Last year, Human Rights Watch, a U.S.-based watchdog group, wrote to the council urging it to approve rights monitoring since Moroccan initiatives "fall far short of ensuring regular and impartial monitoring of the current human rights situation in Western Sahara and the refugee camps near Tindouf, Algeria."

    As in previous years, the council did not back a permanent rights monitoring mechanism last year.

    While the Security Council has never formally assigned MINURSO the role of human rights monitoring, Morocco, a temporary council member, has come under increasing pressure from the European Union and United States on human rights.

    Ban also recommended renewing the mandate for the U.N. peacekeeping mission in Western Sahara for another year until April 30, 2014, as well as adding 15 military observers and six U.N. police officers to the force.

    Western Sahara, which is slightly bigger than Britain, has under half a million people. But it is rich in phosphates - used in fertilizer - and, potentially, offshore oil and gas.

    You May Like

    Video Rubio Looks to Surge in New Hampshire

    Republican presidential candidate has moved into second place in several recent surveys and appears to be gaining ground on longtime frontrunner Donald Trump

    UN Calls for Global Ban on Female Genital Mutilation

    Recent UNICEF report finds at least 200 million girls and women alive today have undergone female genital mutilation in 30 countries

    UN Pilots New Peace Approach in CAR

    Approach launched in northern town of Kaga Bandoro, where former combatants of mainly Muslim Seleka armed group and Christian and animist anti-Balaka movement are being paid to do community work

    By the Numbers

    Featured Videos

    Your JavaScript is turned off or you have an old version of Adobe's Flash Player. Get the latest Flash player.
    German Artists to Memorialize Refugees With Life Jacket Exhibiti
    X
    Hamada Elsaram
    February 05, 2016 4:30 PM
    Sold in every kind of shop in some Turkish port towns, life jackets have become a symbol of the refugee crisis that brought a million people to Europe in 2015.  On the shores of Lesbos, Greece, German artists collect discarded life jackets as they prepare an art installation they plan to display in Germany.  For VOA, Hamada Elrasam has this report from Lesbos, Greece.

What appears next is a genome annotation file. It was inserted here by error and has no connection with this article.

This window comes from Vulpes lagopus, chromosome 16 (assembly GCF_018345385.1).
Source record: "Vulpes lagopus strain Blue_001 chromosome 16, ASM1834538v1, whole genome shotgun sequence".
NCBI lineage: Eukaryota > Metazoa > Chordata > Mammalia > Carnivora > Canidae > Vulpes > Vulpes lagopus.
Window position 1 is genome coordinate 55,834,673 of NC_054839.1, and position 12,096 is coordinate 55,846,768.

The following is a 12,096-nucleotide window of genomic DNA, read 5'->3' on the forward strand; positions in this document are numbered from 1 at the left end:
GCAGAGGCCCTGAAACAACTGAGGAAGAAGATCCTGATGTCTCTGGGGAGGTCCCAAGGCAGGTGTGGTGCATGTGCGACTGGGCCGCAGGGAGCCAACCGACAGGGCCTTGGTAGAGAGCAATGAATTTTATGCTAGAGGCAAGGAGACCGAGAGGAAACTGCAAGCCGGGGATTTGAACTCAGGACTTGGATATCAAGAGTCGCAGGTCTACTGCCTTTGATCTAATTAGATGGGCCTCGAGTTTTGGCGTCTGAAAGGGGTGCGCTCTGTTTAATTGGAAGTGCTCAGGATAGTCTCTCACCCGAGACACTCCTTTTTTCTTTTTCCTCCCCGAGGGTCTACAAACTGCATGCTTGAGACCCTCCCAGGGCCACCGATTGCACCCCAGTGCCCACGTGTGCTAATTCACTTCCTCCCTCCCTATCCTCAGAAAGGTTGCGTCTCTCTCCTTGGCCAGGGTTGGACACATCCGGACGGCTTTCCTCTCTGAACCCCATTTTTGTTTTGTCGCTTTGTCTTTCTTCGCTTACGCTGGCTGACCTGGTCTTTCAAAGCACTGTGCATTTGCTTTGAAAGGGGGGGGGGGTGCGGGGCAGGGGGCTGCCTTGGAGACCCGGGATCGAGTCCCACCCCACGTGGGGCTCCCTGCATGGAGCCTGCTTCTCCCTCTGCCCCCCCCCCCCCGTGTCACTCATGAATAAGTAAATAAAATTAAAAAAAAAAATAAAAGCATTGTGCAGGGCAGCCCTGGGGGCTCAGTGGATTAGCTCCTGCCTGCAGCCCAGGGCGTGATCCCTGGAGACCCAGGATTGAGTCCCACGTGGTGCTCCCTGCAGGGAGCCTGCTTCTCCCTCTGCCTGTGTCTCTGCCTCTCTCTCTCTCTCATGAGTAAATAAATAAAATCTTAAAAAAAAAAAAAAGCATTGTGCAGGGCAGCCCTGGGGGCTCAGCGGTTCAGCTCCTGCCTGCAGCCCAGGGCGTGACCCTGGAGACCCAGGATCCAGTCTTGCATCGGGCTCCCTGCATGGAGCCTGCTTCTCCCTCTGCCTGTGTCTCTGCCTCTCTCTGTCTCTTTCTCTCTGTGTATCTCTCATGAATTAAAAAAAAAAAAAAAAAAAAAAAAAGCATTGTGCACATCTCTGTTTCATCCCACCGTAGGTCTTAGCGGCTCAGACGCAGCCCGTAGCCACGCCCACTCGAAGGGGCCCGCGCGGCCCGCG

Video

    Video German Artists to Memorialize Refugees With Life Jacket Exhibit

    Sold in every kind of shop in some Turkish port towns, life jackets have become a symbol of the refugee crisis that brought a million people to Europe in 2015.  On the shores of Lesbos, Greece, German artists collect discarded life jackets as they prepare an art installation they plan to display in Germany.  For VOA, Hamada Elrasam has this report from Lesbos, Greece.
    Video

    Video E-readers Help Ease Africa's Book Shortage

    Millions of people in Africa can't read, and there's a chronic shortage of books. A non-profit organization called Worldreader is trying to help change all that one e-reader at a time. VOA’s Deborah Block tells us about a girls' school in Nairobi, Kenya where Worldreader is making a difference.
    Video

    Video Genius Lets World Share Its Knowledge

    Inspired by crowdsourcing companies like Wikipedia, Genius allows anyone to edit anything on the web, using its web annotation tool
    Video

    Video Former Drug CEO Martin Shkreli Angers US Lawmakers

    A former U.S. pharmaceutical business executive has angered lawmakers by refusing to explain why he raised the price of a life-saving pill by 5,000 percent. Martin Shkreli was removed from a congressional hearing on Thursday after citing his Fifth Amendment right to stay silent. Zlatica Hoke has more.
    Video

    Video Super Bowl TV Commercials are Super Business for Advertisers